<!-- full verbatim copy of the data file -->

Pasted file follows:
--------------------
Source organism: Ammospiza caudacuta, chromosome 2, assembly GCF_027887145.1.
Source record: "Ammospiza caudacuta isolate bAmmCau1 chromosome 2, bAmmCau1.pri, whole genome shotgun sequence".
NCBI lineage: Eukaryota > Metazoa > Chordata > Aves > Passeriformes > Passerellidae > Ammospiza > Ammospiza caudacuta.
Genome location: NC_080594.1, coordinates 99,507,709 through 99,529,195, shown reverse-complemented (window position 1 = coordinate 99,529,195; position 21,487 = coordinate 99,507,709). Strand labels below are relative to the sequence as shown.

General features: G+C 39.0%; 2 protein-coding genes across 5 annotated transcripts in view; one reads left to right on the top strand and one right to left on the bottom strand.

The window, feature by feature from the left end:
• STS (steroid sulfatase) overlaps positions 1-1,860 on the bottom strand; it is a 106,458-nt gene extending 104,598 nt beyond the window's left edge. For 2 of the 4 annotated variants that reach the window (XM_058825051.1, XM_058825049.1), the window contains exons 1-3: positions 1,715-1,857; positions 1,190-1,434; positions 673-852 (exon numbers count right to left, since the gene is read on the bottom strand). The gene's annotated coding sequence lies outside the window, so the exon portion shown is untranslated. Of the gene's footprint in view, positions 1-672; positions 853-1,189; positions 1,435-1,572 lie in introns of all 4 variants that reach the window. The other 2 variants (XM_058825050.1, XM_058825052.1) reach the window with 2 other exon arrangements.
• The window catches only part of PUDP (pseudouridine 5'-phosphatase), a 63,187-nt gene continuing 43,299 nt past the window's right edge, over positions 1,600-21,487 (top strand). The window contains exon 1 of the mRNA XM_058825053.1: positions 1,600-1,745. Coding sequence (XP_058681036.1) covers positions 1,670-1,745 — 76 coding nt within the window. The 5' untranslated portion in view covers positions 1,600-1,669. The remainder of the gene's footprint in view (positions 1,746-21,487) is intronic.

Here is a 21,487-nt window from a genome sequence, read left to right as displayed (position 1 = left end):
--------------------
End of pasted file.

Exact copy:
Source organism: Ammospiza caudacuta, chromosome 2, assembly GCF_027887145.1.
Source record: "Ammospiza caudacuta isolate bAmmCau1 chromosome 2, bAmmCau1.pri, whole genome shotgun sequence".
NCBI lineage: Eukaryota > Metazoa > Chordata > Aves > Passeriformes > Passerellidae > Ammospiza > Ammospiza caudacuta.
Genome location: NC_080594.1, coordinates 99,507,709 through 99,529,195, shown reverse-complemented (window position 1 = coordinate 99,529,195; position 21,487 = coordinate 99,507,709). Strand labels below are relative to the sequence as shown.

General features: G+C 39.0%; 2 protein-coding genes across 5 annotated transcripts in view; one reads left to right on the top strand and one right to left on the bottom strand.

The window, feature by feature from the left end:
• STS (steroid sulfatase) overlaps positions 1-1,860 on the bottom strand; it is a 106,458-nt gene extending 104,598 nt beyond the window's left edge. For 2 of the 4 annotated variants that reach the window (XM_058825051.1, XM_058825049.1), the window contains exons 1-3: positions 1,715-1,857; positions 1,190-1,434; positions 673-852 (exon numbers count right to left, since the gene is read on the bottom strand). The gene's annotated coding sequence lies outside the window, so the exon portion shown is untranslated. Of the gene's footprint in view, positions 1-672; positions 853-1,189; positions 1,435-1,572 lie in introns of all 4 variants that reach the window. The other 2 variants (XM_058825050.1, XM_058825052.1) reach the window with 2 other exon arrangements.
• The window catches only part of PUDP (pseudouridine 5'-phosphatase), a 63,187-nt gene continuing 43,299 nt past the window's right edge, over positions 1,600-21,487 (top strand). The window contains exon 1 of the mRNA XM_058825053.1: positions 1,600-1,745. Coding sequence (XP_058681036.1) covers positions 1,670-1,745 — 76 coding nt within the window. The 5' untranslated portion in view covers positions 1,600-1,669. The remainder of the gene's footprint in view (positions 1,746-21,487) is intronic.

Here is a 21,487-nt window from a genome sequence, read left to right as displayed (position 1 = left end):